Lewis has applied for around 200 jobs in the past few years, and has gotten several of them. But they've all involved activity, which wears on his shoulder.

Now Lewis is banking on qualifying for disability.

"I heard it was a long process, but I figure that's my last hope," he said.

Press, Parents And 'Experts' Blew Online Safety Threat To Children Way Out Of Proportion

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from the kids-are-pretty-safe dept

If you pay attention to most of the mainstream press these days, you could be forgiven for thinking that the internet is a den of sin, where children are constantly preyed upon by predators from every angle... especially on social networks. After all, we've been told about all the sex offenders on MySpace and Facebook. There are even a few so-called "experts" who you see quoted repeatedly on just how dangerous it is for kids online -- even though study after study has actually shown that fewer kids are being solicited -- and most kids seem smart enough to be able to deal with unwanted contacts just fine. However, you don't see those stories very often, because it's not as headline grabbing to say: Hey, Everyone's Overreacting! But sometimes it does happen... and USA Today has a nice article explaining that many parents and politicians are significantly overreacting to the "threats" online facing children. As the article notes, it's extremely rare for someone to "stalk" a person via their profile and abduct them. In fact, sexual abuse cases against children are way down (by 50%) from 1990 to 2005, as the internet became so much more popular. So, the idea that the internet and social networks have somehow put more children into harms way seems totally incorrect, and it's nice to see a news source like USA Today making that clear. This isn't to say children shouldn't be taught how to deal with strangers online -- but it's like learning how to deal with strangers you run into on the street. You don't keep your children from meeting strangers completely, you teach them how to be safe.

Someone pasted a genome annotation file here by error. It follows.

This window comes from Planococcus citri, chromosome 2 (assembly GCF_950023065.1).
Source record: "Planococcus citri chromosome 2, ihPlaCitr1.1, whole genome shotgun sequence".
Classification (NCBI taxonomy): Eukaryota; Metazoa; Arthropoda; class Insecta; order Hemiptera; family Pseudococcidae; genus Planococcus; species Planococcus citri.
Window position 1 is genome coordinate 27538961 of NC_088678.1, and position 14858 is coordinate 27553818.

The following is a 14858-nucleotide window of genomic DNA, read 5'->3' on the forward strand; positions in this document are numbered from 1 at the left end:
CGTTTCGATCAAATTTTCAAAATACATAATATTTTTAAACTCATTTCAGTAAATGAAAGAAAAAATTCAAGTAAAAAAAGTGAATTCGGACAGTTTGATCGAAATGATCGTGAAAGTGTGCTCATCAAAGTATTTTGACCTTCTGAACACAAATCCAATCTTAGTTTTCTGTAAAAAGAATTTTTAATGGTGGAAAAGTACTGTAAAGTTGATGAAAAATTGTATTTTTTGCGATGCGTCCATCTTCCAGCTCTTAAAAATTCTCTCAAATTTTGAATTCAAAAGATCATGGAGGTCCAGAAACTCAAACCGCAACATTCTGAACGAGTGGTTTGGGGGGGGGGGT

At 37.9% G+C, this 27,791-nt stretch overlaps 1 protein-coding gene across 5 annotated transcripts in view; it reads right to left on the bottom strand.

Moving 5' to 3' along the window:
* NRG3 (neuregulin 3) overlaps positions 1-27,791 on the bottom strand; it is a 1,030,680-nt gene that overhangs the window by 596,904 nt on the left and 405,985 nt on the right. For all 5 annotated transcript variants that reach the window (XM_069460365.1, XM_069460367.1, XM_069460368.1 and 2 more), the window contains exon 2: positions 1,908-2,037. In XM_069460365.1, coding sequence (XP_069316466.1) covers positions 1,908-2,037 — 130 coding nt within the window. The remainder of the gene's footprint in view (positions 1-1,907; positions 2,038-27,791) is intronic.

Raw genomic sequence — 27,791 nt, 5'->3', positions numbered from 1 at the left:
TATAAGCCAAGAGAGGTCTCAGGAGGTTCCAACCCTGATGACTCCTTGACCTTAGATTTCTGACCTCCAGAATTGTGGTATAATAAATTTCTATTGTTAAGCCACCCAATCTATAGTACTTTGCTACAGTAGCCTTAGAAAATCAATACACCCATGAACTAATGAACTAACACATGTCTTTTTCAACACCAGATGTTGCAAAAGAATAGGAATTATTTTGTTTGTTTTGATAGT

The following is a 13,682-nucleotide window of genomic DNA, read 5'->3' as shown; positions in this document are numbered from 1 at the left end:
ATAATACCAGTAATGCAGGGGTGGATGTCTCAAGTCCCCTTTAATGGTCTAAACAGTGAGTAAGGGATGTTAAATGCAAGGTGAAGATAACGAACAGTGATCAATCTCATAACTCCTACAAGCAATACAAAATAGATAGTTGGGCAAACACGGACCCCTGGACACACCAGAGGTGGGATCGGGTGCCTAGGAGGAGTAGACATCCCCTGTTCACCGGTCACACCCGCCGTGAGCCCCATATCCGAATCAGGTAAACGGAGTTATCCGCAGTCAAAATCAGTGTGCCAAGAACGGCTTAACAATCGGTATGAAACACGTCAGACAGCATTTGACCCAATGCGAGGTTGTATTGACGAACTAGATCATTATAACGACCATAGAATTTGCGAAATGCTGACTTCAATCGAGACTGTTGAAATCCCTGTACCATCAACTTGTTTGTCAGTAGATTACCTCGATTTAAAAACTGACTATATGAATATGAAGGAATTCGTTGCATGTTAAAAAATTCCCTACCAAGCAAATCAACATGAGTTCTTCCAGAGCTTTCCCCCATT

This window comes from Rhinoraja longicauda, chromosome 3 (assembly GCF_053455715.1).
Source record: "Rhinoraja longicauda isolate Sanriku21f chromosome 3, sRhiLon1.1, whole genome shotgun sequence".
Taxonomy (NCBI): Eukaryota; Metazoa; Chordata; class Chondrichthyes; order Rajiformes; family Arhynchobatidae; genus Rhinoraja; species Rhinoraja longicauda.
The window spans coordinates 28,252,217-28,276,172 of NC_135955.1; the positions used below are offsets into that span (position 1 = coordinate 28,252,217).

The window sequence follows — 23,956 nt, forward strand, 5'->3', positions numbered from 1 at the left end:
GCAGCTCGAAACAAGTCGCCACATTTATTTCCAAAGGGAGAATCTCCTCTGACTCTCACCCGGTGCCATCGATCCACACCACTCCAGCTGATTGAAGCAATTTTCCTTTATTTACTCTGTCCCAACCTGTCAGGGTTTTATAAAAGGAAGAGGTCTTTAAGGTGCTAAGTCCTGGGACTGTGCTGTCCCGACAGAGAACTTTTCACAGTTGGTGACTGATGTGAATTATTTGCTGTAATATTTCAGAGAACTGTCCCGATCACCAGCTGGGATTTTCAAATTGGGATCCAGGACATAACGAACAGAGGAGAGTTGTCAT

As Internet Usage Grows, Sexual Offenses Against Kids Have Decreased

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from the damn-those-facts dept

We've been pointing out for a while that the supposed "threat" of online sexual predators has been blown way out of proportion, thanks to the press and politicians' desire to create moral panics that allow politicians to make themselves look good while passing useless laws. The Berkman Center, at Harvard, is about to come out with a new study that shows just how big a myth this has been. As the internet and things like social networks became more popular, the number of incidents of sexual offenses against children has dropped. Of course, if you only listen to politicians or read the sensationalistic press on these things, you'd think that was impossible. This isn't to say that there aren't sexual predators out there, or that kids shouldn't be taught to be careful, but just to make it clear that the actual risk is pretty remote.